KNX National Group Australia chair, Ian Richardson, explains the benefits of KNX and why it is so important to network room automation functions, especially heating, ventilation and air conditioning systems.
In addition to classic lighting and sun protection control, applications for heating, ventilation and air conditioning (HVAC) in particular form an essential part of modern room and building automation.
As a worldwide standard for home and building system technology, KNX also integrates further applications.
Considering that home and building automation accounts for 40% of the total energy consumption, energy efficiency is paramount, alongside improved comfort.
The energy efficiency of buildings as well as the influence of building automation is described by the European Committee for Standardisation in the European standard EN 15232.
Whilst this is an international publication it is very thorough and addresses all the methods used to evaluate both the impact of building automation and technical building management with regards to energy consumption.
The standard classifies building automation and control systems into four energy efficiency classes ‘A’ to ‘D’.
While efficiency class ‘C’ only requires the minimum legal standard without energy-saving automation, the networking of energy-efficient room automation functions is necessary for all applications (heating, cooling, ventilation, lighting and sun protection) and demand-oriented control to achieve class ‘A’.
KNX offers not only the technical requirement for the integration and communication of the different applications and products but has already shown in a variety of studies and projects that savings of 50% to 60% can be achieved through individual room control and ventilation control alone.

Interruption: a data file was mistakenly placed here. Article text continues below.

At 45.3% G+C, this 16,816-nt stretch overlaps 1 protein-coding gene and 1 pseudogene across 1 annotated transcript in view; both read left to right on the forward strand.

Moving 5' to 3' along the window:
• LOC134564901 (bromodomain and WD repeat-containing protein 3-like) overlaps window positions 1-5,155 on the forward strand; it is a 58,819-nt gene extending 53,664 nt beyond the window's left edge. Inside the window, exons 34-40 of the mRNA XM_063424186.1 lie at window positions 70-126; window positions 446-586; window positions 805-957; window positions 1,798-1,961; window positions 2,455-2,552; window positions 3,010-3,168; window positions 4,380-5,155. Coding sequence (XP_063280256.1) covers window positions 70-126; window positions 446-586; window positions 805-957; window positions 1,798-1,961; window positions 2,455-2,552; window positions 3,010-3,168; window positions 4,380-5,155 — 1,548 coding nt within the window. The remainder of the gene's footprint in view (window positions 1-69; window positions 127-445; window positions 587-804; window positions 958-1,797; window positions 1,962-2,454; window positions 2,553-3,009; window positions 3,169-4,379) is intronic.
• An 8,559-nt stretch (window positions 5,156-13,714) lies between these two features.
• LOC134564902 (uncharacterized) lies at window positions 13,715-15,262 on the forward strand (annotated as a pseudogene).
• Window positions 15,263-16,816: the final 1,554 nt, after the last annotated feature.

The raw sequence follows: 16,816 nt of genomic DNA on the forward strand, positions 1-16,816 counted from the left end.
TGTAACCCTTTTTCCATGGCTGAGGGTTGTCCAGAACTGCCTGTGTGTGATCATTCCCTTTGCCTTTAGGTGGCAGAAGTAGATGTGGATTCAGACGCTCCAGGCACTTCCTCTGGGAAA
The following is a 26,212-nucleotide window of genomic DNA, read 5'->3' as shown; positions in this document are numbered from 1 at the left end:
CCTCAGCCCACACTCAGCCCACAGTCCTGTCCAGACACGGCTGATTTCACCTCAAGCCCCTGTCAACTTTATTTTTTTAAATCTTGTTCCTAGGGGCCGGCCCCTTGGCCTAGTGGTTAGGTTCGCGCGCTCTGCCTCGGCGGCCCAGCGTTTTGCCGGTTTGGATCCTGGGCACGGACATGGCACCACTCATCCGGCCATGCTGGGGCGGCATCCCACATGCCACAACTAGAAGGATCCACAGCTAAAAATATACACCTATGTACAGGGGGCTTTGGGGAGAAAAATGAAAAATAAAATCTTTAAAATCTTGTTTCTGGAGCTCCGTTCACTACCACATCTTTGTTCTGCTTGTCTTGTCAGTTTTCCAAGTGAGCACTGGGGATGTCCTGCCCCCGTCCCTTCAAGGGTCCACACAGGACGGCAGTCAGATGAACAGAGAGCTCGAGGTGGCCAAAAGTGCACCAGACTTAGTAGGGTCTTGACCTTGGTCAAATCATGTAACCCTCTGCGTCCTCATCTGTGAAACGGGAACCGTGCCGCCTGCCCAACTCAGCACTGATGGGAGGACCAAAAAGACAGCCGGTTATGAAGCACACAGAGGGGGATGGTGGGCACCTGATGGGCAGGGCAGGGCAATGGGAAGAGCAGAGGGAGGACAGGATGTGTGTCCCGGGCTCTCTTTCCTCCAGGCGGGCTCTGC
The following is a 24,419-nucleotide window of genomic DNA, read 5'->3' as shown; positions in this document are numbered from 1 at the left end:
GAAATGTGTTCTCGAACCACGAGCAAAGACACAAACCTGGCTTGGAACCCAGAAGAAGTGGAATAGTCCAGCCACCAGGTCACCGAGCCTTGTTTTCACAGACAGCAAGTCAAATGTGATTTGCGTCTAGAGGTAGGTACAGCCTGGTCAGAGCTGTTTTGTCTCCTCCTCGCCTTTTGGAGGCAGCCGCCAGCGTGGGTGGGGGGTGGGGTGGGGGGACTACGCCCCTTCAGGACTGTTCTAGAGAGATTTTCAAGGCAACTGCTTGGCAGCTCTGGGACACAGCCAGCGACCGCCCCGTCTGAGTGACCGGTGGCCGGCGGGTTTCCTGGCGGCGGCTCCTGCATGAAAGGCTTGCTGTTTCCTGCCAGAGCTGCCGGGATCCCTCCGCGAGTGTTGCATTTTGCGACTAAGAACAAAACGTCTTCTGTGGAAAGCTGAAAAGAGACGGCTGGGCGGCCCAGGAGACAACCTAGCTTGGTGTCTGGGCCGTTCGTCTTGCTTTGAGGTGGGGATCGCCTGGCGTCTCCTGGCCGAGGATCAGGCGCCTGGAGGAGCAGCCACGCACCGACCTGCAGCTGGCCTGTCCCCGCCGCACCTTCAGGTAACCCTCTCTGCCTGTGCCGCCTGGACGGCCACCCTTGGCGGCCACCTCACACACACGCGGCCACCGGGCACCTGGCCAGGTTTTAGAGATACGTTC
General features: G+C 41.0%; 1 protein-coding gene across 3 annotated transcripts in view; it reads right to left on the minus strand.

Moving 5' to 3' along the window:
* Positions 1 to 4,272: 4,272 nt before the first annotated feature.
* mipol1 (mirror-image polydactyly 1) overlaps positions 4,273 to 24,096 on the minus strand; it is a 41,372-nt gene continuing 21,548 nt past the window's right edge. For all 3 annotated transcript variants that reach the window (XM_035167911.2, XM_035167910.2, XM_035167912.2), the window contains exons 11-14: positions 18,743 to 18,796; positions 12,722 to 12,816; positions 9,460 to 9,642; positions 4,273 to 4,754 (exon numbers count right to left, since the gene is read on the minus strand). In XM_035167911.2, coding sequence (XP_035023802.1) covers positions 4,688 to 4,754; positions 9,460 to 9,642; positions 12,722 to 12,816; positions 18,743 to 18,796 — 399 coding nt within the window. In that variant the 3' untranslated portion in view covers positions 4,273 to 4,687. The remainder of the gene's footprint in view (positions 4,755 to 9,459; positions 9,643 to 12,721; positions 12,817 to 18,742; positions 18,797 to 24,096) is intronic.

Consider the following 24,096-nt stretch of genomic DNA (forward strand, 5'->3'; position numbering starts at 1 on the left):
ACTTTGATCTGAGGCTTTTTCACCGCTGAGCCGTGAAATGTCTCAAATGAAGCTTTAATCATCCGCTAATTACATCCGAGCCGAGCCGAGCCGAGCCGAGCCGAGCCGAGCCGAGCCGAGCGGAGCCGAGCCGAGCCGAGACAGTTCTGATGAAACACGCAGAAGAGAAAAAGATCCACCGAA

Through the networking of sensors, actuators and intelligent controllers via KNX, information and
data can be simultaneously used in several applications.
Presence detectors, for example, are not only used to regulate lighting output, but provide the room climate control system and the sun protection system with important information about the occupancy of the room.
The previously separate light switches and room thermostats are merged into one room controller which can be used to control all the functions in a room.
The integration of the heating, ventilation and air conditioning technology in the home and building
automation has long been part of the standard KNX applications.
Currently more than 70 manufacturers have registered KNX products with heating, ventilation and air conditioning applications with the KNX Association.
For more information, visit knx.org.au.
About the author
Ian Richardson is Chairman of the KNX National Group Australia since 2010 and is also Training and Technical Manager with ABB Australia. He has previously held roles in product management and marketing for low voltage power distribution products and has more than 40 years of industry experience including building automation and power distribution.
Ian is an active member of a number of Standards Australia Technical Committees including CT-001, EL-004, EL-006 and EL-064.
He is also a member of the Australian Industry Group Electrical Advisory Panel, Electrical Equipment Manufacturers and Suppliers Forum and the Chairman’s Advisory Group. Ian has worked with the RMIT Sustainable Engineering Industry Forum, RMIT Industry Advisory Committee, Voltimum Australia ‘Ask the Expert’ panel and is currently involved in the development of electric vehicle charging infrastructure in Australia.
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